Discover how people thought, lived, worked, played, loved, and struggled in the past. Puzzle over why societies, traditions, and ways of thinking change over time. Appreciate and interpret experiences of people around the globe from the ancient world to the present. Grasp the challenges of developing sound insights and understanding about the past.
Nobel Prize-winning American novelist William Faulkner wrote, “The past is never dead. It’s not even past.” At Evergreen historical study comes alive in conversation with the present and through collaboration with other fields.
Students of history examine every dimension of the human experience — private life and politics, ideas and the material world, family and public institutions, identity and power, labor and leisure. Programs in history can include the study of literature, political science, economics, philosophy, Native American studies, environmental studies, the arts, and popular culture.
Opportunities to Study Include
- Social, cultural, and political history including gender, race, and sexuality
- Western Europe including Britain, France, and Ireland
- Eastern Europe and Russia
- United States, American indigenous peoples, and Latin America
- North Africa and the Middle East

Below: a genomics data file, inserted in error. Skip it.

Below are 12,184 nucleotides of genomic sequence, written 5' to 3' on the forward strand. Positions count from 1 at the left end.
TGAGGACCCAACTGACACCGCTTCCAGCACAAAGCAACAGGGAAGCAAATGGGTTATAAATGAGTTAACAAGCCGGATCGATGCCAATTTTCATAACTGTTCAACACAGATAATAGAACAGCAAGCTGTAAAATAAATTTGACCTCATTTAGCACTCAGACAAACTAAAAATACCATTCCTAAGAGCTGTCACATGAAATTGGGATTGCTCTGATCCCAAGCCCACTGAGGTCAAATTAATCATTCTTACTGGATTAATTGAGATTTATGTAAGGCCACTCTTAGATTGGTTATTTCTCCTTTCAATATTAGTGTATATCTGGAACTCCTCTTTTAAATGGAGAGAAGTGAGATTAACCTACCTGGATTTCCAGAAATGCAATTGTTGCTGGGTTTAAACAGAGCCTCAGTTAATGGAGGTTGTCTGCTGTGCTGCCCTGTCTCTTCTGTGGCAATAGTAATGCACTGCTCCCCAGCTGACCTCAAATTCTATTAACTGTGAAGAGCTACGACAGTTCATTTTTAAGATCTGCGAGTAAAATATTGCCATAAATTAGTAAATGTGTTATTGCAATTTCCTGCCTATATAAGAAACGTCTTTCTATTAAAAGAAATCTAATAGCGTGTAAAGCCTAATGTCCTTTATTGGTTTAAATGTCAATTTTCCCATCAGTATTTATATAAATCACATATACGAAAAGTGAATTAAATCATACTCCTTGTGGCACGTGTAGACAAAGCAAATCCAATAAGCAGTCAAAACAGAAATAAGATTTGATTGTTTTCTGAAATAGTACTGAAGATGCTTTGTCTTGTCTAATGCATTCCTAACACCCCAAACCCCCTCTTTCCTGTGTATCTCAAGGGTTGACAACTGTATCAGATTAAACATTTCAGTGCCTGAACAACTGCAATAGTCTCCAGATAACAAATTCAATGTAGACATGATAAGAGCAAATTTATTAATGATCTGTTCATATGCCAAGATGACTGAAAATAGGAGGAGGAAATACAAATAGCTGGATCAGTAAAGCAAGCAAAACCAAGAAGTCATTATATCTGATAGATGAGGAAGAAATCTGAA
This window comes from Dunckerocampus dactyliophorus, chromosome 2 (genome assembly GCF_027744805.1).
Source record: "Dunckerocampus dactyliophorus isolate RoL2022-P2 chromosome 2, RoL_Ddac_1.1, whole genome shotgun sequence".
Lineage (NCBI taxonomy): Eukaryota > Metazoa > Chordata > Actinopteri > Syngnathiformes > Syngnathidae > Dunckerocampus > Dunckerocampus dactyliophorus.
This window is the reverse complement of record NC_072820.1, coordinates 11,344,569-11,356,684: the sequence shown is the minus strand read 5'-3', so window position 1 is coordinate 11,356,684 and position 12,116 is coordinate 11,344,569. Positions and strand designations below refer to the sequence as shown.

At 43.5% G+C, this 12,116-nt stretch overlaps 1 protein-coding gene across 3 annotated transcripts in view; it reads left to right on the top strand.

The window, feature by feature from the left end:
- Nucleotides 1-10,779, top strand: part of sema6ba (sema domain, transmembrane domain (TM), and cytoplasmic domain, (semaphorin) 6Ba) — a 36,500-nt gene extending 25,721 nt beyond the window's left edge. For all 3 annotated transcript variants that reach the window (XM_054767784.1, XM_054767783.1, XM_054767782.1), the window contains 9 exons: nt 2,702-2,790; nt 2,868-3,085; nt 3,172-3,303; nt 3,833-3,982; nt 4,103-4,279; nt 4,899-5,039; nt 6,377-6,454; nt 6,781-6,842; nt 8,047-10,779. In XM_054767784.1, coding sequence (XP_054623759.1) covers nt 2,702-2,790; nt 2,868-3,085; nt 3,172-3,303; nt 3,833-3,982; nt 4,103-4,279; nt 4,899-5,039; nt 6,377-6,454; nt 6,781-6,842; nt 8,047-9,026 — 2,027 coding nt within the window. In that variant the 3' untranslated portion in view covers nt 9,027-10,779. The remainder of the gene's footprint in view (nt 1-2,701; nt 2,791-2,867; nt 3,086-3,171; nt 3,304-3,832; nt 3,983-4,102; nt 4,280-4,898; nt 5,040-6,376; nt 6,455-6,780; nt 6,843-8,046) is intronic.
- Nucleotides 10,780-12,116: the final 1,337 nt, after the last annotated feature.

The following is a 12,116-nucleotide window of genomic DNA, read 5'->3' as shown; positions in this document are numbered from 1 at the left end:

- Southeast Asia including Indonesia
- Ancient Mediterranean cultures
Studying history promotes critical thinking about big questions — what has caused specific revolutions? What is the relationship between individual memory and history? How can artifacts help us understand people from the past? How can documents crafted by people in power reveal both the emergence of dominant cultures and be read subversively?
Since there are no easy answers, college-level history is not primarily about memorizing facts but about making connections, interpreting, and discovering webs of meaning.
When you look at different people and times, you'll consider how people's lives which seem inexplicable to us made complete sense to them, and how understanding and interpreting their experiences helps us make sense of our world. You’ll challenge your assumptions about how individuals and communities live and make meaning with knowledge.
You'll prepare for professional work or graduate study by learning how to interpret evidence, create narratives about human experience, and develop sound arguments. You'll learn how historical knowledge is formed by creating it yourself, learning how to do historical research and interpreting what you encounter. You'll learn how to understand secondary sources, research archival materials, practice oral history methods, and shed light on the human experience by honing all these skills.